BLOODY RED BARON – September Reviews

Posted on 14 September 2017

Bloody Red Baron


by Mike Baron

Songs, Bond Songs


Andrew Curry, the mastermind behind Here Comes The Reign Again, The Second British Invasion, and Drink A Toast To Innocence, A Tribute to Lite Rock, has done it again with this double CD of every James Bond theme performed by some of power pop’s brightest stars. Songs appear in chronological order, beginning with the instrumental “James Bond Theme,” by Lannie Flowers. You are instantly transported through the barrel of a gun into a dark theater and intense excitement. Jaret Reddick’s version of “Thunderball” shows how you can stay true to a song while giving it punk energy. Likwise the Corner Laughers’ “Diamonds Are Forever.” Mike Viola scores with “Nobody Does It Better.”

Cirrone give their exquisite, Beatlesque shine to “The Living Daylights,” while Durga McBroom and Fernando Perdomo turn “License To Kill” into an opera. This should be an animated video, with Durga wearing a tux and gripping a Beretta. Even the latter Bond songs, which often sound anemic in the film, sound good.

Four and a half stars.

Mike Benign Compulsion


This Milwaukee based quartet straddles the line between pub and arena, suggesting Graham Parker in songs like “Gadfly” and “The Best Years Of Our lives,” with memorable riffs, like the ringing tones that introduce the title track. “The Best Years Of Our Lives” sounds like something the Boss might play. This record acquires depth and mass as it plays, as in the Parker-like “Goodbye, Kid Dreams,” and the transcendental “Generations.” “If It All Falls Apart” might cause weeping.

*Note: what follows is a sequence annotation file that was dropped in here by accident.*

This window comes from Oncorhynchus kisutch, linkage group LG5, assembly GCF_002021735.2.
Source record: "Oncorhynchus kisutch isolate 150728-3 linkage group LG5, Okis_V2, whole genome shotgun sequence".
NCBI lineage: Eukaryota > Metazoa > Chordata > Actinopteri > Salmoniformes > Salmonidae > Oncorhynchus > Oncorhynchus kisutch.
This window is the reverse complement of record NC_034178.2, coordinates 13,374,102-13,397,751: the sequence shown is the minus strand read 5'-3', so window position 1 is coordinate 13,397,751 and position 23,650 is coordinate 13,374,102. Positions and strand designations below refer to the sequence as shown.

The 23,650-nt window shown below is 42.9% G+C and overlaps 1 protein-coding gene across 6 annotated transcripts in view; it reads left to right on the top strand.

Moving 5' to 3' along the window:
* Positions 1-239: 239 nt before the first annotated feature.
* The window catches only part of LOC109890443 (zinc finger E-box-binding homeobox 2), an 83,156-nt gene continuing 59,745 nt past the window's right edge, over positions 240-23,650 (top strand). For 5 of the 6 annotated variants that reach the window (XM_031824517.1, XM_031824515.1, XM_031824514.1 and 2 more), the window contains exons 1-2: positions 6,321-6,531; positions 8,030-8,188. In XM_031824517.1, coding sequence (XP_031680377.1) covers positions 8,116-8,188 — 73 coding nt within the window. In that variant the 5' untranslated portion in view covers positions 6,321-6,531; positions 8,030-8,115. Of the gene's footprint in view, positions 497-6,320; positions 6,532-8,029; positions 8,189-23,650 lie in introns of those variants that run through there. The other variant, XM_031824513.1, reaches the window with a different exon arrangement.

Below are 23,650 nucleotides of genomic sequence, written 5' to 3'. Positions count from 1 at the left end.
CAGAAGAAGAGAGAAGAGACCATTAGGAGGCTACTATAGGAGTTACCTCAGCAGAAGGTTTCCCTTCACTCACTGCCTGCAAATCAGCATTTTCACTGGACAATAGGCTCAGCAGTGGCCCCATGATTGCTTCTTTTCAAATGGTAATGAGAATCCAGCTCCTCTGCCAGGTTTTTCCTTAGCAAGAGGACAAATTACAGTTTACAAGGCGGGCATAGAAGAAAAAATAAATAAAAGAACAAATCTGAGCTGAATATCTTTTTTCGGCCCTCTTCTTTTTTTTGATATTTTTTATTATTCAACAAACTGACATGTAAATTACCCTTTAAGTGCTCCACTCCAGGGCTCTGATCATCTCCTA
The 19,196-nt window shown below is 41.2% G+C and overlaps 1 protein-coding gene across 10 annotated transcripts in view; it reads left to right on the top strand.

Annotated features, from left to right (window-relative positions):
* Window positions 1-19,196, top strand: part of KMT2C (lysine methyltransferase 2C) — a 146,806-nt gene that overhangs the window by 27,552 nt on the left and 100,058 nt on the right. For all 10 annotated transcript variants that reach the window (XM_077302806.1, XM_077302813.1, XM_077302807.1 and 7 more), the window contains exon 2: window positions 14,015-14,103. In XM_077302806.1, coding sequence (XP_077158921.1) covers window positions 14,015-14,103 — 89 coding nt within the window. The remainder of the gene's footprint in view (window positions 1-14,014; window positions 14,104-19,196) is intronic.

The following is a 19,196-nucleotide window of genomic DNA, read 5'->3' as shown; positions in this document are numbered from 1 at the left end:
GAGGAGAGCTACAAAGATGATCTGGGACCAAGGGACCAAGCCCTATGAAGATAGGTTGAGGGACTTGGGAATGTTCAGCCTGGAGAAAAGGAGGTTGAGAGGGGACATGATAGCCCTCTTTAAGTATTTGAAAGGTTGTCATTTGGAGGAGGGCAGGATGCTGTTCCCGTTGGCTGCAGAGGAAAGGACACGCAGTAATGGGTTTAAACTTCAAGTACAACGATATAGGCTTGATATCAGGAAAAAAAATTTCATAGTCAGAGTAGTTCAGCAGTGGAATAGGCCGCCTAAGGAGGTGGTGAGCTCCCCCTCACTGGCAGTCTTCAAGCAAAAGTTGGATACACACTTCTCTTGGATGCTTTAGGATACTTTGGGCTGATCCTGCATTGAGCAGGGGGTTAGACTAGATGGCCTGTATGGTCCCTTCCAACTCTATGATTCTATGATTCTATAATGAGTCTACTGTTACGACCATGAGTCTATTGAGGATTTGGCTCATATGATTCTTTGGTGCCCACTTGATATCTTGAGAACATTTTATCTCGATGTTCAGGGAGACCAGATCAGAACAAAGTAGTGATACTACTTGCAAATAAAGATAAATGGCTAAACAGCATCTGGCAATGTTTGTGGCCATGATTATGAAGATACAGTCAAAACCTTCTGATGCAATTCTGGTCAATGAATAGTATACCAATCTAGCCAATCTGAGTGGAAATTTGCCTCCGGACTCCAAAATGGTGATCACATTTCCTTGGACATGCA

Three and a half stars.

Fernando Perdomo - The Golden Hour


The Golden Army glides by in a purple haze of swooning guitars from Jackson Browne, to Warren Zevon, to Kate Bush, to Van Dyke Parks, to Donovan… “Spotlight Smile” is a perfect mixof melancholy and delight. With Byrdsian jangle and melancholy, “The Light” could have been a Pet Sounds outtake. It pines for another chord, as does “I Feel.”

“Here With Me” has a Cat Stevens vibe, but it, too, wants one more chord. “Sunset” floats you off the edge of the world with Beach Boy harmonie “Fine” will send a shiver up your spine, with haunting chords and vocals.

It’s an elegiacal record for melancholy moods, like Donna Summers’ The Wanderer, or Bon Ivers’ For Emma, Forever Go. No one will hit the dance floor but power pop’s a big tent, and Fernando is determined to visit every part.

Four stars.

sitcom neighbor shag


Sitcom is John Murphy and Steve Refling. This represents a quantum leap over their previous record, an integrated tapestry of fresh jangle pop in the tradition of early Brit pop such as Herman’s Hermits, Chad and Jeremy, and more recently, The Red Button and the Offbeat. They also have an Everly Brothers vibe in the stacked harmonies that appear on every track. John Murphy builds songs like brick bungalows, solid, with interesting variations. There’s no denying the Beatlesque touches on “Pimpmobile,” with its McCarteyesque bass, while “Insomnia” is something the Everlys might have sung.

    Four and a half stars.


Mike Baron is the creator of comic books Badger and (along with Steve Rude)  Nexus.  His latest book is “A Brief History of Jazz Rock” – more on Amazon CLICK HERE.

He has written five novels in the last few years, all available on Amazon here:  Visit his website here: and on Wikipedia here:

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